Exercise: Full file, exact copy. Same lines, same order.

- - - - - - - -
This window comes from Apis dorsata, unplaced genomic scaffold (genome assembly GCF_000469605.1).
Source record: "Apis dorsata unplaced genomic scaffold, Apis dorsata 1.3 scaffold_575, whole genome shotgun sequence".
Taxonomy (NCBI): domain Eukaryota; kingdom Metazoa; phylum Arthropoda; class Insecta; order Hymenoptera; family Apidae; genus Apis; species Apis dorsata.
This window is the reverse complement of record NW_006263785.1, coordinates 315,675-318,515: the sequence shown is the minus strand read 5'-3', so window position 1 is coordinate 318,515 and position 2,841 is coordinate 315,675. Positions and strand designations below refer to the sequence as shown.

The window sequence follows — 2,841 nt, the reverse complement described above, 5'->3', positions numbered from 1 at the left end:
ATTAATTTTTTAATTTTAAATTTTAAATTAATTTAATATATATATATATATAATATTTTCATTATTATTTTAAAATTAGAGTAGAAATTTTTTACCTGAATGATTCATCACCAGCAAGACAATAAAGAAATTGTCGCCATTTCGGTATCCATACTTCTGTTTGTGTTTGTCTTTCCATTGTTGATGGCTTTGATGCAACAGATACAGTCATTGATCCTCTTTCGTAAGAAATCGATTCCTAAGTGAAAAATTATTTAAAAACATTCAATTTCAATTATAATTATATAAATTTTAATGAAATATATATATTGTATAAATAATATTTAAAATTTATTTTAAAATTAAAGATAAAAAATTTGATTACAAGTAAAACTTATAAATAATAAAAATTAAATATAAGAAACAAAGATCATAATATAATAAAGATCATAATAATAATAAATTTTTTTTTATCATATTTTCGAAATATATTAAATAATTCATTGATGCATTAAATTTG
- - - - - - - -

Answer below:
This window comes from Apis dorsata, unplaced genomic scaffold (genome assembly GCF_000469605.1).
Source record: "Apis dorsata unplaced genomic scaffold, Apis dorsata 1.3 scaffold_575, whole genome shotgun sequence".
Taxonomy (NCBI): domain Eukaryota; kingdom Metazoa; phylum Arthropoda; class Insecta; order Hymenoptera; family Apidae; genus Apis; species Apis dorsata.
This window is the reverse complement of record NW_006263785.1, coordinates 315,675-318,515: the sequence shown is the minus strand read 5'-3', so window position 1 is coordinate 318,515 and position 2,841 is coordinate 315,675. Positions and strand designations below refer to the sequence as shown.

The window sequence follows — 2,841 nt, the reverse complement described above, 5'->3', positions numbered from 1 at the left end:
ATTAATTTTTTAATTTTAAATTTTAAATTAATTTAATATATATATATATATAATATTTTCATTATTATTTTAAAATTAGAGTAGAAATTTTTTACCTGAATGATTCATCACCAGCAAGACAATAAAGAAATTGTCGCCATTTCGGTATCCATACTTCTGTTTGTGTTTGTCTTTCCATTGTTGATGGCTTTGATGCAACAGATACAGTCATTGATCCTCTTTCGTAAGAAATCGATTCCTAAGTGAAAAATTATTTAAAAACATTCAATTTCAATTATAATTATATAAATTTTAATGAAATATATATATTGTATAAATAATATTTAAAATTTATTTTAAAATTAAAGATAAAAAATTTGATTACAAGTAAAACTTATAAATAATAAAAATTAAATATAAGAAACAAAGATCATAATATAATAAAGATCATAATAATAATAAATTTTTTTTTATCATATTTTCGAAATATATTAAATAATTCATTGATGCATTAAATTTG